Pole dancing row is a PR man’s dream


My thanks to the Shaun Milne and the team at digital publishing company, Planet Ink.

Not only have they just completed a rather natty web 2.0 brochure for Holyrood PR, they also introduced me to the joys of page turn technology.

The upshot is that I am now an avid reader of the free newspaper distributed on buses and trains – even though I rarely use public transport. Since a simple explanation may be required: check out this link http://www.metro.co.uk/e-metro or click here  and it is easy to get hold of the e-Metro.

For my money, it’s much better than reading a news website or subscribing to RSS feeds – simply because  It still looks and feels like a newspaper. The pages make a nice swishy noise when you turn them. You can zoom in our out with a simple click. And even though they don’t do it yet, I know the technology underpinning this page turn platform (yudu.com) also allows video to be embedded.

OK, so you need a big screen and broadband to really get the most out of these page turn documents – but those aren’t exactly unusual these days.

Point is, without my copy of e-Metro it I would have probably missed this story, which by 8.30am had already brightened my day no end. And If I hadn’t read that, then I wouldn’t have Googled to find this fine YouTube video .

Who knows what the bosses at South Devon College (which caters for youngsters aged 14-19) expected when they put on a demonstration of pole dancing by the pneumatic Sam Remmer – you should read her Art of Dance blog here, even if it’s just to see the picture of “me at work”.   What other job could you turn up for wearing a pair of tiny black pants, areola defining gymslip top and leg warmers?

Few readers will be surprised that what they got (particularly for the second event, after word of mouth must have spread like wildfire) was a massive influx of teenage boys. None of whom could thereafter concentrate on lessons because they were too busy swapping mobile phone footage of the performance.

Obviously Ms Remmer is very image conscious and she pole dances for the health benefits and to keep herself trim. So she’s raging that the college tried to prevent her from videoing the event and using it for PR purposes – because that somehow suggests what she is does is seedy.

Let me be clear. I am a libertarian. I am open minded about pole dancing as part of the so-called “sex industry”, as long as it is well regulated. If both parties are happy and consensual with the transaction, then I  don’t see why men shouldn’t be able to pay for a scantily clad woman to dance for them – and for that woman to make a decent living in a safe environment.

I also fully understand that many women like to  take part in pole dancing as a purely fitness and health-related past-time – with no sexual overtones involved whatsoever.    But I’m sorry to have to break the news to those women that the other half of the population (ie men) are always going to struggle to think of it in non-sexualised terms. I Suspect most women know this and that’s why most pole dancing classes are women-only affairs.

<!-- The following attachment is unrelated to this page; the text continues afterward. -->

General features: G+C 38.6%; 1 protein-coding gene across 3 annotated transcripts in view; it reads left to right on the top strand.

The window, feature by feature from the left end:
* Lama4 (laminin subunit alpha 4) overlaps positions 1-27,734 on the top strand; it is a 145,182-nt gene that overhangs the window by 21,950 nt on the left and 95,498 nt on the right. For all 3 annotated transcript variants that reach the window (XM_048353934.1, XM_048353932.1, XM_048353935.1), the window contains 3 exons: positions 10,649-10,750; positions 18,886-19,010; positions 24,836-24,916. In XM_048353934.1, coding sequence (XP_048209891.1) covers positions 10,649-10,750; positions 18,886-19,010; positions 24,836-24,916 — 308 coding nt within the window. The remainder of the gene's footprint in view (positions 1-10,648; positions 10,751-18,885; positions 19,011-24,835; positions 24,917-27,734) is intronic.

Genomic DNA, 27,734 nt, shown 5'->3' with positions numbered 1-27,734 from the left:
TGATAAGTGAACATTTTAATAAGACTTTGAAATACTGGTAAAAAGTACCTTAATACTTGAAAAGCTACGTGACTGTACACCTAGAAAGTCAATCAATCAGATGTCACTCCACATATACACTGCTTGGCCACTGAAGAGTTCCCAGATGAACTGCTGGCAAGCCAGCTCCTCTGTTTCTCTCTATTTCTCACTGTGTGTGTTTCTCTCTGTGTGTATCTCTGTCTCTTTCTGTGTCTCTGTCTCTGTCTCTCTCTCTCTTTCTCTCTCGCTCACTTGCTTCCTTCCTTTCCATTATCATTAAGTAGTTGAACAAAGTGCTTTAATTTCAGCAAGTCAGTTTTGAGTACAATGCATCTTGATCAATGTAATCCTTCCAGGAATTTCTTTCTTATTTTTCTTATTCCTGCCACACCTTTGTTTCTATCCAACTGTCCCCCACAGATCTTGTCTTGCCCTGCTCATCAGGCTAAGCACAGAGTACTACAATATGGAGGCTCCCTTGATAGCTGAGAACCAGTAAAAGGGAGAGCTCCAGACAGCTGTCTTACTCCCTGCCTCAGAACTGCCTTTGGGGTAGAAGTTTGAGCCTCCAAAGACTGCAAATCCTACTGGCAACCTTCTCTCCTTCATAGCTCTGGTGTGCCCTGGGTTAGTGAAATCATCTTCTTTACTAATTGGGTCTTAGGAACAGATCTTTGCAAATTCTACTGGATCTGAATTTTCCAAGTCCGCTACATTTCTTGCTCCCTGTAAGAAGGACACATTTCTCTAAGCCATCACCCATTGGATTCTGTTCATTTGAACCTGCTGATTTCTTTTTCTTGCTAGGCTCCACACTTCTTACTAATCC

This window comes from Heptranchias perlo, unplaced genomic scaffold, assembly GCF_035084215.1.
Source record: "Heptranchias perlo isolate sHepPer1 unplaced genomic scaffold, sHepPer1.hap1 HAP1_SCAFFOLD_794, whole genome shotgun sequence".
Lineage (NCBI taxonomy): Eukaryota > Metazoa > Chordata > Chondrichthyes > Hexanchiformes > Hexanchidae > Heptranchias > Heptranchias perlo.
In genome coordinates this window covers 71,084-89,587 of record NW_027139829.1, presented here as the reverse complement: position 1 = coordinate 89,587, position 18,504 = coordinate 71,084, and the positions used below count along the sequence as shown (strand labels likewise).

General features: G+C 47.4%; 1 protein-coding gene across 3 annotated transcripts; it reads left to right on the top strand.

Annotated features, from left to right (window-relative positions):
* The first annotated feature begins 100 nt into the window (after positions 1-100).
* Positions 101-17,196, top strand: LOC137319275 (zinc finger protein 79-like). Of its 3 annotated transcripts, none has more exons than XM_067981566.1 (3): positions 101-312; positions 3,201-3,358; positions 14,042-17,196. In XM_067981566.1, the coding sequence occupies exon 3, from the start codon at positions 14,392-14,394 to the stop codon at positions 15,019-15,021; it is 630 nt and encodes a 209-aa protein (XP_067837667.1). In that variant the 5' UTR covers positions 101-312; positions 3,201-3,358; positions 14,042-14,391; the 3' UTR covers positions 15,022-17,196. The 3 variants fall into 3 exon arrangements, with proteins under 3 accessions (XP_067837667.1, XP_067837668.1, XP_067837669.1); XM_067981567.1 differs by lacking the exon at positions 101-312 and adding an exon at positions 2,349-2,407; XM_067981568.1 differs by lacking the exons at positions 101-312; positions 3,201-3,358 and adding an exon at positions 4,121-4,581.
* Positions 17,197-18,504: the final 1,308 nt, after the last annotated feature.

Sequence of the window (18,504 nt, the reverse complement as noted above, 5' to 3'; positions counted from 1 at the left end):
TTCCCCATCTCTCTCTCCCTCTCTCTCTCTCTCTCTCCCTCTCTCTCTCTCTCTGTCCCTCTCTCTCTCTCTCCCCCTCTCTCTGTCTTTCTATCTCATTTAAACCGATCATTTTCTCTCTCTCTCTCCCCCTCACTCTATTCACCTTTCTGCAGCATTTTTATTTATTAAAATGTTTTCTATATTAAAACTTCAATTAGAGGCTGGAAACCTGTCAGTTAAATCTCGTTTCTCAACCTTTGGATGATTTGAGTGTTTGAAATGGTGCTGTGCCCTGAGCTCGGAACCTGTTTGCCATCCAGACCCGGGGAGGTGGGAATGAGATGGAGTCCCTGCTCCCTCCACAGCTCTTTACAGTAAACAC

I also think that Ms Remmer is trying too hard to  play the bruised innocent. The lady doth protest too much. I know nowt about her, but I don’t thinks she can really be daft enough to have thought this would pass off without causing eyes to pop. She seems like a woman who appreciates her own assets, so she must have suspected that her routine would send teenage boys into overdrive.

I defy anyone to watch the section of this video at around the 42 seconds mark and tell me there are no erotic overtones in a semi-naked woman writhing doggy fashion on a pole during a hip-swinging, legs-akimbo dance routine. Is it any wonder the line of heads (all boys)  in the front row for this performance are totally rapt throughout?

The resultant media storm (even making it as far afield as Australia) we can take with a pinch of salt. There may be a few sheepish high  heid yins at the college who will be a bit embarrassed to show their faces in the serious and arcane corridors of academia for a while. But I don’t expect anybody’s jobs will be on the line.

Indeed South Devon College has probably enjoyed a good deal of PR goodwill as a result – and certainly the wide-eyed (though I suspect deep-thinking) Ms Remmer has benefitted from a profile lift she could only have dreamt off.

Also, the whole thing has probably been highly profitable for South West News Services, now known as SWNS, which is one of the UKs main press and picture agencies and a member of NAPA, where I hold a seat on the executive.

The only losers are the testosterone-tormented teenage boys who are no doubt being terribly sleep-deprived since watching the show. And I’m not sure loser is really the correct term.